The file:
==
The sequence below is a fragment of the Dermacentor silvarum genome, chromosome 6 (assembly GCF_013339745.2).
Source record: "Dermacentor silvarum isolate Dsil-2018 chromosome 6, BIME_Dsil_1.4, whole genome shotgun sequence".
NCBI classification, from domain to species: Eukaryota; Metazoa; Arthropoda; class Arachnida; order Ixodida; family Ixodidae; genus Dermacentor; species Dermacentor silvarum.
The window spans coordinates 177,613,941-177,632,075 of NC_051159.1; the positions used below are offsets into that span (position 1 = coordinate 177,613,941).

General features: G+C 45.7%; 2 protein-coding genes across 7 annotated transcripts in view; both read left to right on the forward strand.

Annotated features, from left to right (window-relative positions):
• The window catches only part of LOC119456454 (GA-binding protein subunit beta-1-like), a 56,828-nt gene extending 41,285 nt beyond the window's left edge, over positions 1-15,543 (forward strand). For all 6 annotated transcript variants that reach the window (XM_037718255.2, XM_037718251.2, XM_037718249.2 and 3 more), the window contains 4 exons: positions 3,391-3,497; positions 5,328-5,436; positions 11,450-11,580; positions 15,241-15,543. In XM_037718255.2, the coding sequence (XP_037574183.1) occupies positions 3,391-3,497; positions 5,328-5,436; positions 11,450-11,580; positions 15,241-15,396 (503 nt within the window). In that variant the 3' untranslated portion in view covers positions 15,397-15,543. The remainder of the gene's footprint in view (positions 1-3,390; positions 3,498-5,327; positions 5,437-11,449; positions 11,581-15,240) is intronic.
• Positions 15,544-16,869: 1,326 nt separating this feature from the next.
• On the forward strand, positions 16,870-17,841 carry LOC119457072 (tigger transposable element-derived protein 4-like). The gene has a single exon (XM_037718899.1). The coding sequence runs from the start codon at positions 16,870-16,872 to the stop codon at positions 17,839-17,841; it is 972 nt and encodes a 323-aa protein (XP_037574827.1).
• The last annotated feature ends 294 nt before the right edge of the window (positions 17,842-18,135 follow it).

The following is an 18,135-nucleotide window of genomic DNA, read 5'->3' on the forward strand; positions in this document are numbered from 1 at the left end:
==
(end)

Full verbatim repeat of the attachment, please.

The sequence below is a fragment of the Dermacentor silvarum genome, chromosome 6 (assembly GCF_013339745.2).
Source record: "Dermacentor silvarum isolate Dsil-2018 chromosome 6, BIME_Dsil_1.4, whole genome shotgun sequence".
NCBI classification, from domain to species: Eukaryota; Metazoa; Arthropoda; class Arachnida; order Ixodida; family Ixodidae; genus Dermacentor; species Dermacentor silvarum.
The window spans coordinates 177,613,941-177,632,075 of NC_051159.1; the positions used below are offsets into that span (position 1 = coordinate 177,613,941).

General features: G+C 45.7%; 2 protein-coding genes across 7 annotated transcripts in view; both read left to right on the forward strand.

Annotated features, from left to right (window-relative positions):
• The window catches only part of LOC119456454 (GA-binding protein subunit beta-1-like), a 56,828-nt gene extending 41,285 nt beyond the window's left edge, over positions 1-15,543 (forward strand). For all 6 annotated transcript variants that reach the window (XM_037718255.2, XM_037718251.2, XM_037718249.2 and 3 more), the window contains 4 exons: positions 3,391-3,497; positions 5,328-5,436; positions 11,450-11,580; positions 15,241-15,543. In XM_037718255.2, the coding sequence (XP_037574183.1) occupies positions 3,391-3,497; positions 5,328-5,436; positions 11,450-11,580; positions 15,241-15,396 (503 nt within the window). In that variant the 3' untranslated portion in view covers positions 15,397-15,543. The remainder of the gene's footprint in view (positions 1-3,390; positions 3,498-5,327; positions 5,437-11,449; positions 11,581-15,240) is intronic.
• Positions 15,544-16,869: 1,326 nt separating this feature from the next.
• On the forward strand, positions 16,870-17,841 carry LOC119457072 (tigger transposable element-derived protein 4-like). The gene has a single exon (XM_037718899.1). The coding sequence runs from the start codon at positions 16,870-16,872 to the stop codon at positions 17,839-17,841; it is 972 nt and encodes a 323-aa protein (XP_037574827.1).
• The last annotated feature ends 294 nt before the right edge of the window (positions 17,842-18,135 follow it).

The following is an 18,135-nucleotide window of genomic DNA, read 5'->3' on the forward strand; positions in this document are numbered from 1 at the left end: